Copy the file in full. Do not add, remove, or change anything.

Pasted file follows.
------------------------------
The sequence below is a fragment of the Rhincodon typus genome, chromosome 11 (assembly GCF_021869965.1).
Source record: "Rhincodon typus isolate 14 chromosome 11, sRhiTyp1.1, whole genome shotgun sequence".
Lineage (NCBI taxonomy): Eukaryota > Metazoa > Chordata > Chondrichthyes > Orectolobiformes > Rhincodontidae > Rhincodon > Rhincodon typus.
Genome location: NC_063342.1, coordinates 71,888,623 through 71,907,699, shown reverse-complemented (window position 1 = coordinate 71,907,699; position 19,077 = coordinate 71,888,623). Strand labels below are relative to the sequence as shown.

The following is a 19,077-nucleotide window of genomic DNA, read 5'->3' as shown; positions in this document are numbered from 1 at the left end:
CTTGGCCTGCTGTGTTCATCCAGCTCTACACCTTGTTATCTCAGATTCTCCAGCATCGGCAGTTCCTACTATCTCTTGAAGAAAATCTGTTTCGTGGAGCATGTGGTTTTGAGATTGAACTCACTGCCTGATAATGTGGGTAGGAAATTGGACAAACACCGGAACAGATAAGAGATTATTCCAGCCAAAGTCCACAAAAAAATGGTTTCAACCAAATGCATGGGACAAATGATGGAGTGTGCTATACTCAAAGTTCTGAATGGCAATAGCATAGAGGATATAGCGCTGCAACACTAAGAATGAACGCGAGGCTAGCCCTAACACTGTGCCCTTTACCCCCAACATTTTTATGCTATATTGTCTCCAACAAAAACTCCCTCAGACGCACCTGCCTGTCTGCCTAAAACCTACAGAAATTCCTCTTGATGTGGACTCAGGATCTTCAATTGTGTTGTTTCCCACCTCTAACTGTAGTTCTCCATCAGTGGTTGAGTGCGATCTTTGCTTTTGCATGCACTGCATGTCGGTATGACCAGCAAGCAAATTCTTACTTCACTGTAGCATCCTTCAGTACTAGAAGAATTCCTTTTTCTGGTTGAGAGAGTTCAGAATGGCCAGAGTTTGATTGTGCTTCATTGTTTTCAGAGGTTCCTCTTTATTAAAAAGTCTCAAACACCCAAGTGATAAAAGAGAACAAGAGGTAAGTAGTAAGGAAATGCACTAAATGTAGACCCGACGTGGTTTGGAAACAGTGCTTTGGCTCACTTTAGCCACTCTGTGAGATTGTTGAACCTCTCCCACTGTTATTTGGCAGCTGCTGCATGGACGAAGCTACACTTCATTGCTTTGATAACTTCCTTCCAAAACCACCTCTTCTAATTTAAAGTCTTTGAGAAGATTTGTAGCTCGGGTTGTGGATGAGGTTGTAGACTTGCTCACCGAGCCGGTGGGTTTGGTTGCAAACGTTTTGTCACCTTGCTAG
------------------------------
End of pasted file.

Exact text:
The sequence below is a fragment of the Rhincodon typus genome, chromosome 11 (assembly GCF_021869965.1).
Source record: "Rhincodon typus isolate 14 chromosome 11, sRhiTyp1.1, whole genome shotgun sequence".
Lineage (NCBI taxonomy): Eukaryota > Metazoa > Chordata > Chondrichthyes > Orectolobiformes > Rhincodontidae > Rhincodon > Rhincodon typus.
Genome location: NC_063342.1, coordinates 71,888,623 through 71,907,699, shown reverse-complemented (window position 1 = coordinate 71,907,699; position 19,077 = coordinate 71,888,623). Strand labels below are relative to the sequence as shown.

The following is a 19,077-nucleotide window of genomic DNA, read 5'->3' as shown; positions in this document are numbered from 1 at the left end:
CTTGGCCTGCTGTGTTCATCCAGCTCTACACCTTGTTATCTCAGATTCTCCAGCATCGGCAGTTCCTACTATCTCTTGAAGAAAATCTGTTTCGTGGAGCATGTGGTTTTGAGATTGAACTCACTGCCTGATAATGTGGGTAGGAAATTGGACAAACACCGGAACAGATAAGAGATTATTCCAGCCAAAGTCCACAAAAAAATGGTTTCAACCAAATGCATGGGACAAATGATGGAGTGTGCTATACTCAAAGTTCTGAATGGCAATAGCATAGAGGATATAGCGCTGCAACACTAAGAATGAACGCGAGGCTAGCCCTAACACTGTGCCCTTTACCCCCAACATTTTTATGCTATATTGTCTCCAACAAAAACTCCCTCAGACGCACCTGCCTGTCTGCCTAAAACCTACAGAAATTCCTCTTGATGTGGACTCAGGATCTTCAATTGTGTTGTTTCCCACCTCTAACTGTAGTTCTCCATCAGTGGTTGAGTGCGATCTTTGCTTTTGCATGCACTGCATGTCGGTATGACCAGCAAGCAAATTCTTACTTCACTGTAGCATCCTTCAGTACTAGAAGAATTCCTTTTTCTGGTTGAGAGAGTTCAGAATGGCCAGAGTTTGATTGTGCTTCATTGTTTTCAGAGGTTCCTCTTTATTAAAAAGTCTCAAACACCCAAGTGATAAAAGAGAACAAGAGGTAAGTAGTAAGGAAATGCACTAAATGTAGACCCGACGTGGTTTGGAAACAGTGCTTTGGCTCACTTTAGCCACTCTGTGAGATTGTTGAACCTCTCCCACTGTTATTTGGCAGCTGCTGCATGGACGAAGCTACACTTCATTGCTTTGATAACTTCCTTCCAAAACCACCTCTTCTAATTTAAAGTCTTTGAGAAGATTTGTAGCTCGGGTTGTGGATGAGGTTGTAGACTTGCTCACCGAGCCGGTGGGTTTGGTTGCAAACGTTTTGTCACCTTGCTAG